Photo: Gizmodo

Time is moving on, as it tends to do, and iTunes—a media suite that made its debut in 2001, almost two decades ago—is potentially on Apple’s chopping block. This year’s macOS refresh has been being tipped to feature separate apps for TV, music, podcasts, and ebooks, with iTunes maybe hanging around, Internet Explorer-style, for legacy purposes. It feels like the right move, but there’s one iTunes feature worth saving.

That feature is smart playlists—something that hasn’t made its way to Spotify, or Google Play Music, or YouTube Music, or Tidal, or Deezer, and which might not make it to whatever app Apple is cooking up.

Advertisement

Right now, we don’t know for sure what any new Music app will offer, or what the fate of iTunes is ultimately going to be—though it seems we’re all agreed that the aging software suite is too bloated and too arcane to stick around for much longer. But if Apple engineers are looking for features to save from the iTunes fire, I’m hoping smart playlists is one of them.

Choose your own algorithm

I haven’t had time to personally contact every single digital music consumer out there, but judging by the blank looks I get when mentioning smart playlists to friends, I’m guessing there isn’t a huge percentage of people currently using the smart playlists feature built into iTunes.

Advertisement

A quick primer then: Smart playlists populate automatically based on criteria you specify. For example, you can set up a playlist to play songs you haven’t heard in a month—tracks disappear after they’ve been played (because they no longer match the criteria), to be replaced by new songs from your library that have been gathering digital dust.

Screenshot: Gizmodo

Advertisement

Maybe that sounds like a lot of hard work, but it saves time in the long run—it lets you set up an endlessly changing stream of your five-star-rated songs, or tracks from the 1990s, or anything in the electronica genre that you haven’t heard so far this year. It’s like Spotify’s endless radio stations, only you’re choosing the algorithm.

It also means you’re only hearing songs you’ve already added to your library and nothing new—which will suit some people and not others. At least iTunes can offer up a distinct library of albums and songs you’ve liked and collected over the years, without the distraction of another 30 million tracks you could either love or hate.

Advertisement

Living the smart playlist life

Smart playlists can be as smart as you like them to be—combine multiple smart playlists together and you can (for instance) build up a playlist that’s half your favorite songs of all time, and half tunes with the lowest listen counts in your library. Or mix 90 percent songs from the last year with 10 percent old classics. Add tags in track comments, and you can instantly call up high tempo songs for a road trip, or instrumentals for a study session.

Advertisement

This kind of careful curation is really helpful when syncing songs to an iPhone or iPad too. Sync over all the three, four, or five-star songs you haven’t heard in a month, for example, or the most-listened-to tracks added in the last six months (when you listen to a track on your mobile device, the playlist updates next time you sync). Or a playlist that’s a third rock, a third folk, and a third disco, and so on and so on.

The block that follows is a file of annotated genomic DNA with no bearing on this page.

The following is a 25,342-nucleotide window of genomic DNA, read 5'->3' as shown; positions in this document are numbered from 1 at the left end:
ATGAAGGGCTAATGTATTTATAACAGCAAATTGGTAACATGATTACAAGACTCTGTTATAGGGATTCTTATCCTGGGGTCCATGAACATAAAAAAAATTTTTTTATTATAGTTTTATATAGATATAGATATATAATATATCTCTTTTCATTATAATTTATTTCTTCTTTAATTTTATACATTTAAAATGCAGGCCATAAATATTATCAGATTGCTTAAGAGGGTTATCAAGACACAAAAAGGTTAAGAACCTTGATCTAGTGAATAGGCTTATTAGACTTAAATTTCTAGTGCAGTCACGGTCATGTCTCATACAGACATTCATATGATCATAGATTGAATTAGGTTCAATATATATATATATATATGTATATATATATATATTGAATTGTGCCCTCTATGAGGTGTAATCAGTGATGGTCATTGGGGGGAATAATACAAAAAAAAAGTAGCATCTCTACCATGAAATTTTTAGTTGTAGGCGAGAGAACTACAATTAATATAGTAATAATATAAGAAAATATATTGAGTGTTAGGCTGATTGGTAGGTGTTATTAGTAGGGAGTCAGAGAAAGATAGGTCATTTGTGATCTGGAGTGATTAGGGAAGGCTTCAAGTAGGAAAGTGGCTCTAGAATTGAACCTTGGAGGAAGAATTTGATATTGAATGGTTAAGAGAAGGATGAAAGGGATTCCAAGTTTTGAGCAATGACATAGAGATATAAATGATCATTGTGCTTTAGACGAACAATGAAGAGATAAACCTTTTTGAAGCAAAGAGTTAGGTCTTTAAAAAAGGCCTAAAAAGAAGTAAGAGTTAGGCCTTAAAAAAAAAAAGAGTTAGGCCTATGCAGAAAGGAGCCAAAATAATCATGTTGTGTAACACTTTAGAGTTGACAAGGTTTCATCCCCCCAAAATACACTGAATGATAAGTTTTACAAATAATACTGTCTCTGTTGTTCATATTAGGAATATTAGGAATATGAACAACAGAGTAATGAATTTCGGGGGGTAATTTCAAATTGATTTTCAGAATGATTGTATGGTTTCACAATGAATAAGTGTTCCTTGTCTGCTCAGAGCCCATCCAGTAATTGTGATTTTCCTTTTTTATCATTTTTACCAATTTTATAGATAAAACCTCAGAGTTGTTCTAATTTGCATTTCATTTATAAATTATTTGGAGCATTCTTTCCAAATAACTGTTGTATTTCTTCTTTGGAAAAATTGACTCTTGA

Screenshot: Gizmodo

Advertisement

My daily iTunes playlist is albums I’ve specifically picked out and added to the queue, interspersed with random tracks from my library that haven’t had an airing in three months. The smart playlist that picks those random tracks is actually weighted to choose more songs from artists I love compared with artists I only like—it’s a great way of surfacing older songs I’ve forgotten about. Another playlist I’ve got just picks songs from albums I love that haven’t been played in a week, the perfect endless jukebox.

Admittedly there are a lot of listeners out there who just don’t want to go to that much trouble to hear some tunes—clicking on a trending YouTube video and then picking another from the recommended sidebar (or even letting YouTube choose) is fine for them, and there’s nothing wrong with that. For those who want a bit more control over their listening habits though, smart playlists are essential.

Advertisement

What happens next

We don’t yet know what the new macOS Music app will include, and Apple engineers already have the unenviable job of trying to mesh together the streaming Apple Music service with the traditional iTunes digital music library approach. It’s possible smart playlists will make the leap over to appease the hardcore iTunes faithful.

Advertisement

There hardly seems to be a huge appetite from the likes of Spotify or Google to add smart playlists to their own streaming services, though third-party plug-ins have to some extent filled the gap. Smarter Playlists, Songbird, and Smart Playlists for Spotify all give you the basics of smart playlists in Spotify, though they don’t offer the same range of options and versatility as you get in iTunes.

Screenshot: Gizmodo

Advertisement

At least Spotify now lets you differentiate between songs in your “library” and the other tens of millions of tracks in its catalog—that goes some way to letting you get your listening organized without getting overwhelmed by the sheer selection of choice on offer.

As the front page of the Spotify app shows, most music fans in 2019 want to spend as little time as possible thinking about what to queue up next and would rather have Spotify’s smart algorithms choose for them. I’m hoping for the sake of those of us who prefer taking more curated control over our listening, smart playlists escapes the sinking iTunes ship and makes it into whatever Apple is creating next.

Advertisement